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I have a string of the form "a-b""c-d""e-f"... Using preg_match, how could I extract them and get an array as:

Array
(
    [0] =>a-b
    [1] =>c-d
    [2] =>e-f
    ...
    [n-times] =>xx-zz
)

Thanks

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Thanks everyone! Great input! –  Dan May 4 '10 at 16:22

3 Answers 3

You can do:

$str = '"a-b""c-d""e-f"';
if(preg_match_all('/"(.*?)"/',$str,$m)) {
    var_dump($m[1]);
}

Output:

array(3) {
  [0]=>
  string(3) "a-b"
  [1]=>
  string(3) "c-d"
  [2]=>
  string(3) "e-f"
}
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Regexp are not always the fastest solution:

$string = '"a-b""c-d""e-f""g-h""i-j"';
$string = trim($string, '"');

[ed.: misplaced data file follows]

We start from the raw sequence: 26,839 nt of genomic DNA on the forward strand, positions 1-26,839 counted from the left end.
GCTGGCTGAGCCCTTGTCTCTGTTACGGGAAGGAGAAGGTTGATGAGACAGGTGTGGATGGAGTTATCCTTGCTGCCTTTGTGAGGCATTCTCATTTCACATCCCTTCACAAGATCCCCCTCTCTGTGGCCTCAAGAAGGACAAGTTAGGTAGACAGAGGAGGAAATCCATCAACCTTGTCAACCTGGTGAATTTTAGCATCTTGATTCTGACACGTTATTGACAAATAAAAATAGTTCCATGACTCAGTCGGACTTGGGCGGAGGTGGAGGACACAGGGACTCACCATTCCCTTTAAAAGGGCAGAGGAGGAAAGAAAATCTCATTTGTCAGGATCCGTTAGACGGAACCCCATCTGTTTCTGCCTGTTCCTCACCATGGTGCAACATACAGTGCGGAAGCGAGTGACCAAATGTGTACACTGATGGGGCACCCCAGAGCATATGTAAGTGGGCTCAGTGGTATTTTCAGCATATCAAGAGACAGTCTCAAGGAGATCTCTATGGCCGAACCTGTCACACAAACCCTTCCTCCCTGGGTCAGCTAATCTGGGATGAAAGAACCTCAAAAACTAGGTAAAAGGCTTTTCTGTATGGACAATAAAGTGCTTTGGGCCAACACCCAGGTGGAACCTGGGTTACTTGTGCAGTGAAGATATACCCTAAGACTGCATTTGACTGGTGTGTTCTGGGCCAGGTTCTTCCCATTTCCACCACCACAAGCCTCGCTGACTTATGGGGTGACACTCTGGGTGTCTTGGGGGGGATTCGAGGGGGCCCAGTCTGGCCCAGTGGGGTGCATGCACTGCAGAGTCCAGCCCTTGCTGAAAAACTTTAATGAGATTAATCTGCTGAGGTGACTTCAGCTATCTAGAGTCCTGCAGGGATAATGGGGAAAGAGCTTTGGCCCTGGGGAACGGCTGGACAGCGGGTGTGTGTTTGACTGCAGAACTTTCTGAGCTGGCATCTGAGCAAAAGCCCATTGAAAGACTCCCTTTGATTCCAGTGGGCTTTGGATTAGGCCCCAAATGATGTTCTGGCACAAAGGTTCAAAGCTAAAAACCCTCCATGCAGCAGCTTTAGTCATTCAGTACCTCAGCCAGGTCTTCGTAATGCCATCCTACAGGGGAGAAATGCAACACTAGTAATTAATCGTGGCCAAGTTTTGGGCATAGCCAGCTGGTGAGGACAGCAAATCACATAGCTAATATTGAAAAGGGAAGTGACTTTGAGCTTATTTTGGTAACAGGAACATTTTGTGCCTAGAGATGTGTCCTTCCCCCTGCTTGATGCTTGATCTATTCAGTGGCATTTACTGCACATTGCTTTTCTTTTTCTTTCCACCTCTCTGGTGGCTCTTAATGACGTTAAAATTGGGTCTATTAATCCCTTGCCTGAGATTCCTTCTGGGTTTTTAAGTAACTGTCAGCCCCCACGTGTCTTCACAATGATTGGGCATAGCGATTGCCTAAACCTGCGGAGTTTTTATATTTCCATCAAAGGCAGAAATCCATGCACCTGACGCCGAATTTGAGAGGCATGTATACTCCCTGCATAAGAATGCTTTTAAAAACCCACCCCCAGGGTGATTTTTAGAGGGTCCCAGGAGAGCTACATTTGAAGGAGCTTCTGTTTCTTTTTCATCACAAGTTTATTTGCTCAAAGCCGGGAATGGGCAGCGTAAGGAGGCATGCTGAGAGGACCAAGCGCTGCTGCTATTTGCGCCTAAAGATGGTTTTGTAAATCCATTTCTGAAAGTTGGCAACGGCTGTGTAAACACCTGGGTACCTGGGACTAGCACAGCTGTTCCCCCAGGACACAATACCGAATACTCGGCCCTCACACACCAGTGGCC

$array = explode('""',$string);
print_r($array);

Array ( [0] => a-b [1] => c-d [2] => e-f [3] => g-h [4] => i-j )
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You could use trim( $string, '"' ) instead of substr() twice. –  Peter Bailey May 4 '10 at 16:18
    
You're right, fixed, thanks. –  Ben May 4 '10 at 16:23
    
Or perhaps substr( $string, 1, strlen($string)-2 ) to go from the 2nd char to penultimate char. –  DisgruntledGoat May 4 '10 at 16:26

Here's my take on it.

$string = '"a-b""c-d""e-f"';

if ( preg_match_all( '/"(.*?)"/', $string, $matches ) )
{
  print_r( $matches[1] );
}

And a breakdown of the pattern

"   // match a double quote
(   // start a capture group
.   // match any character
*   // zero or more times
?   // but do so in an ungreedy fashion
)   // close the captured group
"   // match a double quote

The reason you look in $matches[1] and not $matches[0] is because preg_match_all() returns each captured group in indexes 1-9, whereas the entire pattern match is at index 0. Since we only want the content in the capture group (in this case, the first capture group), we look at $matches[1].

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